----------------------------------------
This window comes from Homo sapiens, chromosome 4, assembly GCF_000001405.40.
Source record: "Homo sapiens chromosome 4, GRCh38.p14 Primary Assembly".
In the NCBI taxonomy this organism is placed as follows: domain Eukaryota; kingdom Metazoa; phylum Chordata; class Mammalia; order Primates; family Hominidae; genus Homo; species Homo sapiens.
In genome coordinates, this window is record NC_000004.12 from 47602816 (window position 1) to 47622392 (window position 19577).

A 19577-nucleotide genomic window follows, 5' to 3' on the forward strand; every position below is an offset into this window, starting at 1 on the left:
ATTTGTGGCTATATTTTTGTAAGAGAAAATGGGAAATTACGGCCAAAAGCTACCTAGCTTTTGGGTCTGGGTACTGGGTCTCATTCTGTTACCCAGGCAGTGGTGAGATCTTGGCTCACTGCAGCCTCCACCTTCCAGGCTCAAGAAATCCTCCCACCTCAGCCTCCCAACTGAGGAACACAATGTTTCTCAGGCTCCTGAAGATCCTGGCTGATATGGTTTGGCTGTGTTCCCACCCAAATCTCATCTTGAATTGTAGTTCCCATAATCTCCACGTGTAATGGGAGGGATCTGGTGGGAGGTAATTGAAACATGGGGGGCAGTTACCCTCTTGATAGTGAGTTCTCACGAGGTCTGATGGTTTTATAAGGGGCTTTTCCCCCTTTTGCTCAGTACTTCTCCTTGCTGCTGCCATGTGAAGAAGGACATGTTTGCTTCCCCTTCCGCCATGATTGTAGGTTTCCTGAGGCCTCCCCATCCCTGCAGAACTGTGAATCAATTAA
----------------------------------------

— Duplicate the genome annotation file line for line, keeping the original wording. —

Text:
This window comes from Homo sapiens, chromosome 4, assembly GCF_000001405.40.
Source record: "Homo sapiens chromosome 4, GRCh38.p14 Primary Assembly".
In the NCBI taxonomy this organism is placed as follows: domain Eukaryota; kingdom Metazoa; phylum Chordata; class Mammalia; order Primates; family Hominidae; genus Homo; species Homo sapiens.
In genome coordinates, this window is record NC_000004.12 from 47602816 (window position 1) to 47622392 (window position 19577).

A 19577-nucleotide genomic window follows, 5' to 3' on the forward strand; every position below is an offset into this window, starting at 1 on the left:
ATTTGTGGCTATATTTTTGTAAGAGAAAATGGGAAATTACGGCCAAAAGCTACCTAGCTTTTGGGTCTGGGTACTGGGTCTCATTCTGTTACCCAGGCAGTGGTGAGATCTTGGCTCACTGCAGCCTCCACCTTCCAGGCTCAAGAAATCCTCCCACCTCAGCCTCCCAACTGAGGAACACAATGTTTCTCAGGCTCCTGAAGATCCTGGCTGATATGGTTTGGCTGTGTTCCCACCCAAATCTCATCTTGAATTGTAGTTCCCATAATCTCCACGTGTAATGGGAGGGATCTGGTGGGAGGTAATTGAAACATGGGGGGCAGTTACCCTCTTGATAGTGAGTTCTCACGAGGTCTGATGGTTTTATAAGGGGCTTTTCCCCCTTTTGCTCAGTACTTCTCCTTGCTGCTGCCATGTGAAGAAGGACATGTTTGCTTCCCCTTCCGCCATGATTGTAGGTTTCCTGAGGCCTCCCCATCCCTGCAGAACTGTGAATCAATTAA